Getting close now, huh?
It’s time for the ninth installment of my Top 100 Prospect List, as we look at ten guys who could develop into superstars. There’s lots of diversity in this set of ten, including three catchers, several upper-minors and MLB players, and three guys who haven’t even seen full-season ball yet.
Let’s get it rollin’!
Previous installments in the Top 100 Prospect List:
#20.) Jesus Montero, C, Yankees (AAA)—Montero failed to replicate his stunning 2009 numbers after moving up a level to Triple-A, but shook off a slow start to hit a more-than-respectable .289/.353/.517 at age 20. He added some walks and power this year, which is a good sign. Montero is one of the best offensive prospects in the minors, and his MLB-readiness also helps him out on a list like this. However, it’s well-documented that he’s not a plus defensively and may need to move to first base or DH, where his bat would be less spectacular. After all, only 14 batters in all of MLB get to DH on any given night, so you better hit if you’re going to stick there. Montero should hit plenty well enough to play anywhere, but the looming defensive issues, combined with his slightly worse 2010 production, drop him out of the top ten, where I had him last year.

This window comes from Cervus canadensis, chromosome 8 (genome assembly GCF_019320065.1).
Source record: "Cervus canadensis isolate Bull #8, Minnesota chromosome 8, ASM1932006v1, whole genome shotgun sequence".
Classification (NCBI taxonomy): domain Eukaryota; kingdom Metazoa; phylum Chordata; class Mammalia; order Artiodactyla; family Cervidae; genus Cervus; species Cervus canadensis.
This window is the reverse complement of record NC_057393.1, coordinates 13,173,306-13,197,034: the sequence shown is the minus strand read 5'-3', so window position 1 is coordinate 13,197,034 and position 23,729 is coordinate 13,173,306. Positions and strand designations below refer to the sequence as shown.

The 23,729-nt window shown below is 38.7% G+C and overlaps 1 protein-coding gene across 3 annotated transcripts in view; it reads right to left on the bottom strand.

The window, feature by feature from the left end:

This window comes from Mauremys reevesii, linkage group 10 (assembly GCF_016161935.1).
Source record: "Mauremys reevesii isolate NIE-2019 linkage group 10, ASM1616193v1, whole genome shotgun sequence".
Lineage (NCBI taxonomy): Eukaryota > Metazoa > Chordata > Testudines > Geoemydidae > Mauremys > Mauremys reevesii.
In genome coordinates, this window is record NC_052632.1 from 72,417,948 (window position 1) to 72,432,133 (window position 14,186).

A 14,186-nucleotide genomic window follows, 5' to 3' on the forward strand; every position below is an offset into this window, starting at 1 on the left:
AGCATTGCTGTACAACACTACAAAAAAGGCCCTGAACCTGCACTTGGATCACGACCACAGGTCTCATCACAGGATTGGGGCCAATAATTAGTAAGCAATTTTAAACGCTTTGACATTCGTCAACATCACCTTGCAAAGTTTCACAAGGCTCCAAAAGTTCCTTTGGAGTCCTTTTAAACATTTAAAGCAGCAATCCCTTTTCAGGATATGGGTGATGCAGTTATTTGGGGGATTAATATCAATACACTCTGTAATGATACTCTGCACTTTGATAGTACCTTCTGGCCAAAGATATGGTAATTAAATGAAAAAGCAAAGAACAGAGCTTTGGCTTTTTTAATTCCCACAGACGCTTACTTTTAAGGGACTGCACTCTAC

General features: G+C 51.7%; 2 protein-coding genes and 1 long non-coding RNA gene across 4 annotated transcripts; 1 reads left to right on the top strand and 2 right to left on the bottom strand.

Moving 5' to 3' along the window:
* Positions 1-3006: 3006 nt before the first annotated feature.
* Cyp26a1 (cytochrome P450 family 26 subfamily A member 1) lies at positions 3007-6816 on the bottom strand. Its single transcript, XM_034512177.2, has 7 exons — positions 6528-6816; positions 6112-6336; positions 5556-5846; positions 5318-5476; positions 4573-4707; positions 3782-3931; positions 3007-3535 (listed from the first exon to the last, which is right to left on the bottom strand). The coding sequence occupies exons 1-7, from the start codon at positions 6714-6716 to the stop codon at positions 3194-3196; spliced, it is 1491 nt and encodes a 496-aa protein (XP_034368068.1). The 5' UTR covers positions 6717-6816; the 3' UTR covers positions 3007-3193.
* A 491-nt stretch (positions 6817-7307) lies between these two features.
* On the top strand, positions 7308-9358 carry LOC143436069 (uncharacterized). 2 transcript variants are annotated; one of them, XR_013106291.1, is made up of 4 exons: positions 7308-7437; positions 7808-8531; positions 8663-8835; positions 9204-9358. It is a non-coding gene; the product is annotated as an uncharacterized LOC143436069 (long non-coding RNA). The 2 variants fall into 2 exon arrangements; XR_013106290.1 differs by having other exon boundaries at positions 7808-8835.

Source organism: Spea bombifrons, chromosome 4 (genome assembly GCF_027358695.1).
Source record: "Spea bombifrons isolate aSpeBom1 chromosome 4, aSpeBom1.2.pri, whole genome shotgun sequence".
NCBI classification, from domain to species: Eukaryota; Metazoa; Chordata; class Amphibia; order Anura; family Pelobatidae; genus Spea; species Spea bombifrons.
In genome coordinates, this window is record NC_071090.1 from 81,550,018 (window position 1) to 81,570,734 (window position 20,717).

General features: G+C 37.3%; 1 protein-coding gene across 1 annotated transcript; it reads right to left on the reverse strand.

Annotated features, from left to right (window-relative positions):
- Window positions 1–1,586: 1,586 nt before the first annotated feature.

#19.) Brandon Belt, 1B, Giants (AAA)—Belt was a 2009 5th-rounder who was looked at as a sort of plus defensive 1B Doug Mientkiewicz type. After one year, it looks like he pairs that excellent defense with one of the most potent bats in the minors. Dropped straight into High-A for his first pro experience, the 22-year-old hit a whopping .381/.491/.626. Double-A pitching also struggled with Belt, who promptly hit .337/.413/.623 after being promoted. He continued to hit well in Triple-A late in the year (.229/.393/.563). With his 23-homer season, Belt showed a lot more pop than anyone expected, and he took a ton of walks while keeping his strikeout level reasonable. He even stole 22 bases. Belt could be the rare first baseman who contributes in all facets of the game—think Derrek Lee in his prime.